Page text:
2021 Award

The AWSS Patricia Herlihy Graduate Research Award Committee is pleased to announce that Nataliia Laas, a Ph.D. Candidate in History at Brandeis University, has been selected as the recipient of this year’s award. Laas’ dissertation, “Market Research without a Market: Consumers, the State, and the Economy of Waste in the Soviet Union, 1947-1991,” is an ambitious cross-cultural examination of the consumer marketplace and consumer demand in the late Soviet era that challenges the standard late-Soviet “economy of shortage” narrative by focusing on the development of market research and the relationship between consumers and the state. Rather than reinforcing the narrative of shortage, she argues just the opposite: that excesses and waste in overproducing factories stimulated the Soviet state to reconsider its notion of consumers and engage in market research and analysis.  Drawing on archival records from across the former Soviet Union, including Russia, Estonia, and Ukraine, Laas weaves together the interactions of female urban consumers, sociologists, economists, and computer programmers, among others, as they sought to create a Soviet consumer ideology that would distinguish Soviet consumption from Western consumerism.  Due to the COVID-19 pandemic, Laas has been unable to return to Russia to complete her archival research and will use the grant to hire a researcher to retrieve necessary archival materials.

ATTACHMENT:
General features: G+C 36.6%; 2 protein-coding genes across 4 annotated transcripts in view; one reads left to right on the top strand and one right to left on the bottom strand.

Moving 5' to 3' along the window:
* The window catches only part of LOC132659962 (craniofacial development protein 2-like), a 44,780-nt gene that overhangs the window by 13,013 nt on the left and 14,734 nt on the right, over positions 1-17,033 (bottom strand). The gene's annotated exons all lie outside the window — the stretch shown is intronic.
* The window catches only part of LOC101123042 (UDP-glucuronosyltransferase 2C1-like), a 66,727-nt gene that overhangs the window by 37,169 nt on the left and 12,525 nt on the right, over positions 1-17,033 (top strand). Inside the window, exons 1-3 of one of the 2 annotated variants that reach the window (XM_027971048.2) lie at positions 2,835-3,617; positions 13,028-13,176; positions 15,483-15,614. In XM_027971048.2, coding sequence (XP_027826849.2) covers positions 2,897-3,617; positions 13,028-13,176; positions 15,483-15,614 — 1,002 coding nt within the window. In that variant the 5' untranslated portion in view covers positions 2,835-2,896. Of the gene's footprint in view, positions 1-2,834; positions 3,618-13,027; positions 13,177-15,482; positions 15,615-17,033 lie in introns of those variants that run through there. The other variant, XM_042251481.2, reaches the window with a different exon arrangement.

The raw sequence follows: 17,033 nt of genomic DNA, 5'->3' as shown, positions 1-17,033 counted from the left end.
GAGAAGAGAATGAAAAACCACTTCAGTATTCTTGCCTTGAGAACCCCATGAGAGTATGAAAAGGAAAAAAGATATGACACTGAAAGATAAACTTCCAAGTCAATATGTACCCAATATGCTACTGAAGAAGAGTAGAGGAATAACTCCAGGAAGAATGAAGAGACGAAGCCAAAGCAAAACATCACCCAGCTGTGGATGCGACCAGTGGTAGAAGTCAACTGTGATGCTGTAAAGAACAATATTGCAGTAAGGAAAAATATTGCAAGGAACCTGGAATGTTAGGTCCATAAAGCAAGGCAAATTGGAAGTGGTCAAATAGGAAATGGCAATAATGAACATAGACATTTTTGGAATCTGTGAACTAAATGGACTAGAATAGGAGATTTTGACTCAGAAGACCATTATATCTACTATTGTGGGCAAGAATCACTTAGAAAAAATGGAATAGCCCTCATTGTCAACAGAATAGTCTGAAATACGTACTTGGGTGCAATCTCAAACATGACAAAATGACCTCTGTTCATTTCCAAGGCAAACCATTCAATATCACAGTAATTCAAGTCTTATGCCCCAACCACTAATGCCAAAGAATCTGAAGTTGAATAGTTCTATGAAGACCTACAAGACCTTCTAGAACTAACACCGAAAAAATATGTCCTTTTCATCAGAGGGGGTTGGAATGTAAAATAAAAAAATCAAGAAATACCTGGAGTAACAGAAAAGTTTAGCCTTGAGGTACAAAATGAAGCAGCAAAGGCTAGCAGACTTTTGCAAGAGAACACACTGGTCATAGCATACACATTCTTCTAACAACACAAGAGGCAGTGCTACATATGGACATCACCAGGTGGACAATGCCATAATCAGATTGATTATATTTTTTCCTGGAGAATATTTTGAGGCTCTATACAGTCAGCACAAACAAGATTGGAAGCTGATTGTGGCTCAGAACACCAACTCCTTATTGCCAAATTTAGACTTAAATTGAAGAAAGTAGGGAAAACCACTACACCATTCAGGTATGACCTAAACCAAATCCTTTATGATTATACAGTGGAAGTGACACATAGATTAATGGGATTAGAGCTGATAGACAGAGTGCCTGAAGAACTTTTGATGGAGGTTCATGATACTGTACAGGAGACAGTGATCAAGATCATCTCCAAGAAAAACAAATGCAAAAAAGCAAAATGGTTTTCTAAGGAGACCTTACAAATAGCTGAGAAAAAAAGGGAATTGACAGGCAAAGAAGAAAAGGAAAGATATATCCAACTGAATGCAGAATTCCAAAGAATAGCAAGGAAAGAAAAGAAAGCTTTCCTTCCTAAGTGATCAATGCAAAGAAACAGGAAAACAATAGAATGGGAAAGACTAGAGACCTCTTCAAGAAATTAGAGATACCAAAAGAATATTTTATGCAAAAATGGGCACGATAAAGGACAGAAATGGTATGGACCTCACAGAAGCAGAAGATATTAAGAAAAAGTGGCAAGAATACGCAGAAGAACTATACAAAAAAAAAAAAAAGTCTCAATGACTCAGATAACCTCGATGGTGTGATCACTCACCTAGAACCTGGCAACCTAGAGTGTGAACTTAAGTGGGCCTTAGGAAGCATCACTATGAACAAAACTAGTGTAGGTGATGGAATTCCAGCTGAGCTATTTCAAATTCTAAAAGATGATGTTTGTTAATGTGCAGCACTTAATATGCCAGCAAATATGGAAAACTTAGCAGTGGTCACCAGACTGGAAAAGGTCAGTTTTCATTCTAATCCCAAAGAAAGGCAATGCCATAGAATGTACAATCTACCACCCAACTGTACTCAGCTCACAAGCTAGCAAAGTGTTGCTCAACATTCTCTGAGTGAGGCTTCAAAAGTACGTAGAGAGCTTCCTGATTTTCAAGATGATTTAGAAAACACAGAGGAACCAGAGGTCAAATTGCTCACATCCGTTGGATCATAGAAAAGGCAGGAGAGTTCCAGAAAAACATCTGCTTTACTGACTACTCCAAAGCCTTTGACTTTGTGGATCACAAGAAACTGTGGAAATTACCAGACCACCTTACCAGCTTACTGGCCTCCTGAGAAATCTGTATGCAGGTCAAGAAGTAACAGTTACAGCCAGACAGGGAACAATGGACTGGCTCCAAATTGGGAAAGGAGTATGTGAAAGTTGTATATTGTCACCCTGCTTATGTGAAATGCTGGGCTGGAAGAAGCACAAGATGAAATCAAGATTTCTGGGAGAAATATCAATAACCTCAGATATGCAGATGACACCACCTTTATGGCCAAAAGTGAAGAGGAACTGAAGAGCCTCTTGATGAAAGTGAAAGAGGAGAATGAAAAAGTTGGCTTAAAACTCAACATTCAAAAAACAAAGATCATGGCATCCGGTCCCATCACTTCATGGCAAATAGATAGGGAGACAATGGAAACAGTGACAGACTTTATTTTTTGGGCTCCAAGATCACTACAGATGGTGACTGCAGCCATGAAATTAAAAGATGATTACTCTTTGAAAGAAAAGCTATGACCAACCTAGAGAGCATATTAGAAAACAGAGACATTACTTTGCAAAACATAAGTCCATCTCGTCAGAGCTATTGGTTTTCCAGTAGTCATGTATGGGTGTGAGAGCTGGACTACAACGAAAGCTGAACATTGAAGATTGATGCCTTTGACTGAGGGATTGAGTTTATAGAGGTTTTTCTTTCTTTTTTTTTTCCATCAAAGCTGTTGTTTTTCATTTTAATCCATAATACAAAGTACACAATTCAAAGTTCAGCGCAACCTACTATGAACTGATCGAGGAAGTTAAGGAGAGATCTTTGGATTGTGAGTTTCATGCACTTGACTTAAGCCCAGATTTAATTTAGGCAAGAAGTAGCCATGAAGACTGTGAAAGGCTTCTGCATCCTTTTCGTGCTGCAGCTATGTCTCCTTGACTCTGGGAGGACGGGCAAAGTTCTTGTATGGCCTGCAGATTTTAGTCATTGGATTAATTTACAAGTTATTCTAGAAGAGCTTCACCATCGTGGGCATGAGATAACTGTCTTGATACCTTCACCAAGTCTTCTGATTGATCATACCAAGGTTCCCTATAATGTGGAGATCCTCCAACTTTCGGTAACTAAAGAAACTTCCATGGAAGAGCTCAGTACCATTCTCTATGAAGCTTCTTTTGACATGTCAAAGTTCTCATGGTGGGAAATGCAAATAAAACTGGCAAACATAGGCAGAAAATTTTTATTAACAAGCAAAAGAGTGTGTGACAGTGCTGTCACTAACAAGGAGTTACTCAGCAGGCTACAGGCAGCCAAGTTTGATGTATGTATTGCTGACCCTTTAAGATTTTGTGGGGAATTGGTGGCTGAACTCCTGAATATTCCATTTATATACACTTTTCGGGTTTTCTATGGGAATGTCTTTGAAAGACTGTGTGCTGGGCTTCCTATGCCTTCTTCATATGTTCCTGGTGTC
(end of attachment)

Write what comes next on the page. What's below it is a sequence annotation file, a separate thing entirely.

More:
2020 Award

Ivana Polić, PhD Candidate in History at the University of California San Diego
The Selection Committee is pleased to award the 2020 AWSS Graduate Research Prize to Ivana Polić, whose dissertation research focuses on children and childhood in the contested construction of Croatian national identity in post-conflict former Yugoslavia. Exploring the mobilization and indoctrination of children during and after the Yugoslav wars, Ms Polić seeks to engage in an interdisciplinary exploration of the ways that state leaders sought to create ethnically exclusive models of future nationalist patriots. AWSS funding will support the final phase of her field research as she prepares to complete her dissertation in the spring of 2021.

2019 Award